Sometimes people amaze me. I randomly came across a blog post about 90 second keto English Muffins and had to try them out myself, because.. well… 90 SECOND ENGLISH MUFFINS!.. with a few adjustments of course based on what I actually had on hand. The result is something earth-shatteringly miraculous, and so this last week at my casa there have been many a Benny in my breakfast routine, as well as the usual wet kisses of my puppy Remy.
An important listen, in whole but especially starting at 21:30
The subject of hermitage (or withdrawing from others) is interesting, and rears it’s head often. I am someone who needs a tremendous amount of personal space and privacy. Many people do not understand this because they think I’m bubbly and chatty in public and assume that that means I’m naturally gregarious. I’m not. The energy that I give to others is energy I take from myself. Because of this discrepancy, I’ve been subjected to a lot of opinions regarding the space that I need to regroup and recharge, and people think it’s about them. I’ve had former supervisors comment that “I think I’m better than everyone” when I don’t participate in outings, family members become hostile when I don’t want to see them on a weekly cycle, a former coworker angrily hissed at me once that “oh, you need people to come to you, I get it”, acquaintances comment that they need me to engage more. When you’re a child and you play alone with your Lego’s, that’s typically viewed as a good thing, but as an adult you’re labelled as a snob, or worse, as lazy.
My Lego’s today are my photographs, my books, my various projects-in-progress. “You’re prioritizing your little snapshots over person X or Y?”, someone noted. Yes I am. My snapshots fill me with inspiration and wonder and strength, and person X or Y drains me. My dear friend Graham once commented that he doesn’t paint because he wants to, he paints because he needs to, without art he would die. At the time I thought that this was a bit dramatic, but actually I understand him better now than ever. He was the ultimate hermit.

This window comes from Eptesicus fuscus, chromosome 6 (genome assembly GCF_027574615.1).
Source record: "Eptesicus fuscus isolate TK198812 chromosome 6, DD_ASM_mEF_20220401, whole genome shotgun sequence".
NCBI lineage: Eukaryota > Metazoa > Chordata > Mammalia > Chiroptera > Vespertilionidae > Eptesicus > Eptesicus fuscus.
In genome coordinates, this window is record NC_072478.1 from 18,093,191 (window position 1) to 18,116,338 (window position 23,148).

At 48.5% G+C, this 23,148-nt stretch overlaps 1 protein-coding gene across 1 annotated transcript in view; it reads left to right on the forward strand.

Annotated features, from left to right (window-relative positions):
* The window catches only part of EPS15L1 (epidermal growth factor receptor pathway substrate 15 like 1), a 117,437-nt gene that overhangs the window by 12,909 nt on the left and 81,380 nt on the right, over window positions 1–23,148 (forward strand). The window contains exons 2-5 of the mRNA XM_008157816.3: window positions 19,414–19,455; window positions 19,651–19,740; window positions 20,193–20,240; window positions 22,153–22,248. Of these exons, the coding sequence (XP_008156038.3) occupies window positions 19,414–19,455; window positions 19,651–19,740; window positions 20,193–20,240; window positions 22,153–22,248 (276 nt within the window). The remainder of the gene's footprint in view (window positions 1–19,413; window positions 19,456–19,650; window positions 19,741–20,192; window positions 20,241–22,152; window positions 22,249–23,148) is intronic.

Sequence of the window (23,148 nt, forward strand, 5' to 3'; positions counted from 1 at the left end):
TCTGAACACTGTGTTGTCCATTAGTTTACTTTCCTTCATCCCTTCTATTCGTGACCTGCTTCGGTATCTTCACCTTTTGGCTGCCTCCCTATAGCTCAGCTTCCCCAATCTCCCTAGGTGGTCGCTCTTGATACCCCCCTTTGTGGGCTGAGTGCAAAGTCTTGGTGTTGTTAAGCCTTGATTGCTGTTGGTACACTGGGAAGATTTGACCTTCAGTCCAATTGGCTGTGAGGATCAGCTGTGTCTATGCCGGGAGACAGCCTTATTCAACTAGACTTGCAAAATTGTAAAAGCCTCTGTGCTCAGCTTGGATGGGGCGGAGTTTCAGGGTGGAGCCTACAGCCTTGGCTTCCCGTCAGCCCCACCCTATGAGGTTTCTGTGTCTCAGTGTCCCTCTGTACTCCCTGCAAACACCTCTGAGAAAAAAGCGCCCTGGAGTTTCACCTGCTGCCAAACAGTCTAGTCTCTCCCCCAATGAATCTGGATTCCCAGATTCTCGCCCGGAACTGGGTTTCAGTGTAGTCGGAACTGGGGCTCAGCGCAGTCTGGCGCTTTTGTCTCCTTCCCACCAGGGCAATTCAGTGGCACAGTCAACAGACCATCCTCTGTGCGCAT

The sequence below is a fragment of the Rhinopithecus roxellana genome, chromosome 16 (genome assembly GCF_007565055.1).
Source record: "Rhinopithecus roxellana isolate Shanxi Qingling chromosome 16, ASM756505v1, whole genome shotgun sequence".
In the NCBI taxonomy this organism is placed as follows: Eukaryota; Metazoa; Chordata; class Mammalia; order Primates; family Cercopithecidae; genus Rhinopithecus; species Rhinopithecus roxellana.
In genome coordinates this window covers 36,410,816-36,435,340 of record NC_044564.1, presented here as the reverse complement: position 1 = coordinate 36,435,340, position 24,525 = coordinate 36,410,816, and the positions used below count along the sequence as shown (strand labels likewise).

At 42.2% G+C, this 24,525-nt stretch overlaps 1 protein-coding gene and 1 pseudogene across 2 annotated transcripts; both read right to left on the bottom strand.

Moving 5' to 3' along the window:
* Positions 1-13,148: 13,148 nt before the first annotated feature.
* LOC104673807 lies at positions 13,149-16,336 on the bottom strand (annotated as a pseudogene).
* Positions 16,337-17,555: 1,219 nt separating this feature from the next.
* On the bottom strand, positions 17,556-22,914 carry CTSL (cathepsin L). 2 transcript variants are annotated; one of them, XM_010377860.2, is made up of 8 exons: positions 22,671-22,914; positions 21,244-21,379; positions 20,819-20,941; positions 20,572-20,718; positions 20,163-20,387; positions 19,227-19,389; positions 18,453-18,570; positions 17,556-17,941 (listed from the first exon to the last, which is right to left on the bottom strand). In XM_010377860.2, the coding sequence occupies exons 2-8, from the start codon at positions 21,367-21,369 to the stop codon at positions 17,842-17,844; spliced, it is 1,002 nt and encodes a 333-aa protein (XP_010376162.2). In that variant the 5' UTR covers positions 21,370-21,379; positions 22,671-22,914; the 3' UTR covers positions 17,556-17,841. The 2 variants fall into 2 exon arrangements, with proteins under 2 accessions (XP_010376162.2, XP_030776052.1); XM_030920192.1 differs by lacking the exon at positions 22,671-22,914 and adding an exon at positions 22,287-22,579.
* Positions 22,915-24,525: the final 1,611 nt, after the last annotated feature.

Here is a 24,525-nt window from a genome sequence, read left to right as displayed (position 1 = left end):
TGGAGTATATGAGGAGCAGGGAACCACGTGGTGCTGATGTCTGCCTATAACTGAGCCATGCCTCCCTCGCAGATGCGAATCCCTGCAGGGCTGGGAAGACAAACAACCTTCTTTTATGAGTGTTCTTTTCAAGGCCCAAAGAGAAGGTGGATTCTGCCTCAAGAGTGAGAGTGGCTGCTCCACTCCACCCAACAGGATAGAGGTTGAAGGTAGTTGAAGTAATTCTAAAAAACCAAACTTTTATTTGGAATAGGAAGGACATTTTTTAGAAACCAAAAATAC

I’m on a snacking kick lately, so I’ll tell you something – store-bought granola bars don’t do it for me, and as we’re running around like crazy people all the time, we need pick-me-ups. Something quick to grab and go, but something tasty, a little more complex than just a carrot or some nuts. And as much as I love my chia seed pudding, those don’t really travel that well.
Enter the Energy bite. Energy ball. Energy truffle. Whatever you want to call it, it keeps you going for several hours. The internet has gazillions of variations and though they take about five minutes to make, they’re expensive to buy. Make your own. Here I have some sesame, cinnamon, matcha and cocoa-dusted ones. I forgot about coconut flakes I have stashed in my pantry, would have been perfect to have cute little white ones. Oh well. Next time.
I’m a huge snacker. I need to eat probably every two hours or so, and though that’s not necessarily bad in itself, it’s entirely dependent on the quality of the foods that you’re snacking on. In the past, if there was pizza or candy like sour peaches around, they would be gone in a heartbeat. When I worked in Amsterdam, the office would offer a spread at 3pm of cookies and pound cakes. Heaven help the Oreo’s within my arms’ reach. Or the Maltesers. Or the Rolo’s. You get the picture.
I think that’s why chia seed pudding is such a godsend for me. Look, I have no idea if I’m buying into a bunch of baloney eating this stuff, whether it’s worth the plastic bag it comes in, but I do know that it tastes great and it’s easy as pie to whip together. I know that it complements well the fruits that I throw into it, and that with a handful of steel cut oats and coconut shavings and almonds, I’m good to go until dinner. And I need that, I need that on the days when apples are boring me to tears and it’s raining cats and dogs outside.